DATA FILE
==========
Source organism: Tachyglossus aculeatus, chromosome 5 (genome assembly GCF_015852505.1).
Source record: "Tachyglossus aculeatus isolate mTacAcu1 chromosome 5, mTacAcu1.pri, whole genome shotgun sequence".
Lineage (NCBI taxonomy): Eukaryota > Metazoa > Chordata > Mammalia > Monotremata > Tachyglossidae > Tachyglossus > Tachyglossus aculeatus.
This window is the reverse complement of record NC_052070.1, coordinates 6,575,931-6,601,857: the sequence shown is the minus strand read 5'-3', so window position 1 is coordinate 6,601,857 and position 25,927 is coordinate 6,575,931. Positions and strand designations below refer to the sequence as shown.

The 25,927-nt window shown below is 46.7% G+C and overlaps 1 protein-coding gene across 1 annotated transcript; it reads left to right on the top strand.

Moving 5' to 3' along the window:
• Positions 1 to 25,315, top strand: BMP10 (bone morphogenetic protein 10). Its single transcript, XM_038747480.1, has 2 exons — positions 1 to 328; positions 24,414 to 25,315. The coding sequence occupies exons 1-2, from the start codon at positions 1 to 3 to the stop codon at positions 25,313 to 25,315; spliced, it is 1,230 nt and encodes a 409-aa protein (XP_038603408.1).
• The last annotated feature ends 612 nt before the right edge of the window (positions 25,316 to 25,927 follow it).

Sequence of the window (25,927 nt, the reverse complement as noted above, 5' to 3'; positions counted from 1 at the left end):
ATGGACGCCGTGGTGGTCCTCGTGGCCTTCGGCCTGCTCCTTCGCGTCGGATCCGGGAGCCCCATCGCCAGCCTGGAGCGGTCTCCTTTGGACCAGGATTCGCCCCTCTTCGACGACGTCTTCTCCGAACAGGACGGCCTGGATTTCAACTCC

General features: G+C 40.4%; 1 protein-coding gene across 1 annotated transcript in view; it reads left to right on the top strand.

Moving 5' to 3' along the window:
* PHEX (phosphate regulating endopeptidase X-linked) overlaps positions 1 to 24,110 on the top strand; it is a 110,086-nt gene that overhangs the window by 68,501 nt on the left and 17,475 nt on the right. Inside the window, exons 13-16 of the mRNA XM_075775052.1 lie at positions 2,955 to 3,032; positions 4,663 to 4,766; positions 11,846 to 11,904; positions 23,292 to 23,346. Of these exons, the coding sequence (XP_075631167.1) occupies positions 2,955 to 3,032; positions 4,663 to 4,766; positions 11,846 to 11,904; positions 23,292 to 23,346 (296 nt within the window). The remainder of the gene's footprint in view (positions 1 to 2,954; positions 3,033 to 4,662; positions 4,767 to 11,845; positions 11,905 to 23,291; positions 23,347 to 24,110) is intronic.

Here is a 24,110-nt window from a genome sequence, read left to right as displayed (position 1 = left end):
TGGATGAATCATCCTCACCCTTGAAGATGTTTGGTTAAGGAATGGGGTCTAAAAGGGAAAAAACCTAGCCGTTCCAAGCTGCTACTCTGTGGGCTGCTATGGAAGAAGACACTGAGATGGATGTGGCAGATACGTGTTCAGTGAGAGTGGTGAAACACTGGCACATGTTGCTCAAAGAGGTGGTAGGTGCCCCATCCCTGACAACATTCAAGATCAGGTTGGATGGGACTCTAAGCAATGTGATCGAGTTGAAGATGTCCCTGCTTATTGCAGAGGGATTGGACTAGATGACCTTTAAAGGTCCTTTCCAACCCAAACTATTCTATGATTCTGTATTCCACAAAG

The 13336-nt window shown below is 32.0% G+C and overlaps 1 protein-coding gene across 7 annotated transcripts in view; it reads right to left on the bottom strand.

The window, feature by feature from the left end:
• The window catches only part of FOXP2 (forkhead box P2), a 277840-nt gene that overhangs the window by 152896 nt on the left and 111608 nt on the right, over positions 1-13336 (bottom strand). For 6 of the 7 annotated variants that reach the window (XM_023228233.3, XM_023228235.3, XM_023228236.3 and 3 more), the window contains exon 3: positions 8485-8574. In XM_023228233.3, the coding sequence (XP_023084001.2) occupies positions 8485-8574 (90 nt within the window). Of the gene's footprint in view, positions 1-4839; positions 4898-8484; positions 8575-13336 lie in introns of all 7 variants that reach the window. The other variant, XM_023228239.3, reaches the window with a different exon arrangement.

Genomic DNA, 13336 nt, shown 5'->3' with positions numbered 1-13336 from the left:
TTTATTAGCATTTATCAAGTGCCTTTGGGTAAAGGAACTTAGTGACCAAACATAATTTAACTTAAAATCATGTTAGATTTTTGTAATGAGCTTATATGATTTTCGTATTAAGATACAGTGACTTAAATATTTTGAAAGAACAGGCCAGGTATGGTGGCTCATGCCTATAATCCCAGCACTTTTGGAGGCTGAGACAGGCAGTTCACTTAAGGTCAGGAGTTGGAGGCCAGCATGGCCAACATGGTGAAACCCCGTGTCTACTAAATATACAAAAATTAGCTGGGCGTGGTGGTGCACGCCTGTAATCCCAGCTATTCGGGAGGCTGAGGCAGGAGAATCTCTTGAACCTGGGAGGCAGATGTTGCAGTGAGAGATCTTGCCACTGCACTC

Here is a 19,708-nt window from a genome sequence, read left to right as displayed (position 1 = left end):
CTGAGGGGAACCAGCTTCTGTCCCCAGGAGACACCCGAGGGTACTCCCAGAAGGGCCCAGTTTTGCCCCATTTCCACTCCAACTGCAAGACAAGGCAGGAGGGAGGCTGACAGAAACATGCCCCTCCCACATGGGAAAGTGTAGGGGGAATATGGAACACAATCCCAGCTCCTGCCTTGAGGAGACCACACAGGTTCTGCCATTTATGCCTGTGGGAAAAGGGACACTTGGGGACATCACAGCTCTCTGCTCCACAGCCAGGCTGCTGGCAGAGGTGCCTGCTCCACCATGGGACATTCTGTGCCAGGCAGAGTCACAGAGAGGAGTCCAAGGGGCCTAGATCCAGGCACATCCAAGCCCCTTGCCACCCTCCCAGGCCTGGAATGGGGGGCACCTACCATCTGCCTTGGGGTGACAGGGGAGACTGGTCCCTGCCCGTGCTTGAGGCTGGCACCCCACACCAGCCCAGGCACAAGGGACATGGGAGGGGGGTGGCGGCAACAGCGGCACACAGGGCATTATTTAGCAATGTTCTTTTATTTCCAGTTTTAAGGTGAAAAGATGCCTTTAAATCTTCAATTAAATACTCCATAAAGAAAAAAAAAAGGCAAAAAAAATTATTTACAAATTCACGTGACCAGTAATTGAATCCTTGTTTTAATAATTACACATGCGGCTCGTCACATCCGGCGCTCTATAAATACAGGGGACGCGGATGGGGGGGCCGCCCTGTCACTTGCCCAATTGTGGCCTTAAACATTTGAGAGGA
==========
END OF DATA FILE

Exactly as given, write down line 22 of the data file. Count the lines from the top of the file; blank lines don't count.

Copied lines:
CTGAGGGGAACCAGCTTCTGTCCCCAGGAGACACCCGAGGGTACTCCCAGAAGGGCCCAGTTTTGCCCCATTTCCACTCCAACTGCAAGACAAGGCAGGAGGGAGGCTGACAGAAACATGCCCCTCCCACATGGGAAAGTGTAGGGGGAATATGGAACACAATCCCAGCTCCTGCCTTGAGGAGACCACACAGGTTCTGCCATTTATGCCTGTGGGAAAAGGGACACTTGGGGACATCACAGCTCTCTGCTCCACAGCCAGGCTGCTGGCAGAGGTGCCTGCTCCACCATGGGACATTCTGTGCCAGGCAGAGTCACAGAGAGGAGTCCAAGGGGCCTAGATCCAGGCACATCCAAGCCCCTTGCCACCCTCCCAGGCCTGGAATGGGGGGCACCTACCATCTGCCTTGGGGTGACAGGGGAGACTGGTCCCTGCCCGTGCTTGAGGCTGGCACCCCACACCAGCCCAGGCACAAGGGACATGGGAGGGGGGTGGCGGCAACAGCGGCACACAGGGCATTATTTAGCAATGTTCTTTTATTTCCAGTTTTAAGGTGAAAAGATGCCTTTAAATCTTCAATTAAATACTCCATAAAGAAAAAAAAAAGGCAAAAAAAATTATTTACAAATTCACGTGACCAGTAATTGAATCCTTGTTTTAATAATTACACATGCGGCTCGTCACATCCGGCGCTCTATAAATACAGGGGACGCGGATGGGGGGGCCGCCCTGTCACTTGCCCAATTGTGGCCTTAAACATTTGAGAGGA